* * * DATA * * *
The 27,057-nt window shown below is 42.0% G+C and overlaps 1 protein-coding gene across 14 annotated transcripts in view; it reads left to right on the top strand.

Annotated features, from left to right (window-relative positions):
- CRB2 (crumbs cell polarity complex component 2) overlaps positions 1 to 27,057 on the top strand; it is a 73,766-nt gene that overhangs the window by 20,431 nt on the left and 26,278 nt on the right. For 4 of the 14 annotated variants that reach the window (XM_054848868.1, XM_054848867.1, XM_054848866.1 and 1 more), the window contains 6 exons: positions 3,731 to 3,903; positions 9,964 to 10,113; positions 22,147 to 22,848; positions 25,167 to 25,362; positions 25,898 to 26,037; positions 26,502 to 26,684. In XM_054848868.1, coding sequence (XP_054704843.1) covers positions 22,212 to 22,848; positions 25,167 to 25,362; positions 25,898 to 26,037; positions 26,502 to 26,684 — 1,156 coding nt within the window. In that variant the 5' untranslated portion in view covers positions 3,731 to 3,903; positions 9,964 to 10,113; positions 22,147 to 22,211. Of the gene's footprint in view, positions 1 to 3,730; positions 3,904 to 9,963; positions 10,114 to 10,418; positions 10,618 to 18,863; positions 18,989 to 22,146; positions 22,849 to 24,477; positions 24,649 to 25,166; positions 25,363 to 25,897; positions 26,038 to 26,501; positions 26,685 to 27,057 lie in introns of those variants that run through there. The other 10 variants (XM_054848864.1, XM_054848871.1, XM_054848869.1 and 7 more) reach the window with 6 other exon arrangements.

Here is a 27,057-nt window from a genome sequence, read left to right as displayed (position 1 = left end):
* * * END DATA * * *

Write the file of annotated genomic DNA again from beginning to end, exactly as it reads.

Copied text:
The 27,057-nt window shown below is 42.0% G+C and overlaps 1 protein-coding gene across 14 annotated transcripts in view; it reads left to right on the top strand.

Annotated features, from left to right (window-relative positions):
- CRB2 (crumbs cell polarity complex component 2) overlaps positions 1 to 27,057 on the top strand; it is a 73,766-nt gene that overhangs the window by 20,431 nt on the left and 26,278 nt on the right. For 4 of the 14 annotated variants that reach the window (XM_054848868.1, XM_054848867.1, XM_054848866.1 and 1 more), the window contains 6 exons: positions 3,731 to 3,903; positions 9,964 to 10,113; positions 22,147 to 22,848; positions 25,167 to 25,362; positions 25,898 to 26,037; positions 26,502 to 26,684. In XM_054848868.1, coding sequence (XP_054704843.1) covers positions 22,212 to 22,848; positions 25,167 to 25,362; positions 25,898 to 26,037; positions 26,502 to 26,684 — 1,156 coding nt within the window. In that variant the 5' untranslated portion in view covers positions 3,731 to 3,903; positions 9,964 to 10,113; positions 22,147 to 22,211. Of the gene's footprint in view, positions 1 to 3,730; positions 3,904 to 9,963; positions 10,114 to 10,418; positions 10,618 to 18,863; positions 18,989 to 22,146; positions 22,849 to 24,477; positions 24,649 to 25,166; positions 25,363 to 25,897; positions 26,038 to 26,501; positions 26,685 to 27,057 lie in introns of those variants that run through there. The other 10 variants (XM_054848864.1, XM_054848871.1, XM_054848869.1 and 7 more) reach the window with 6 other exon arrangements.

Here is a 27,057-nt window from a genome sequence, read left to right as displayed (position 1 = left end):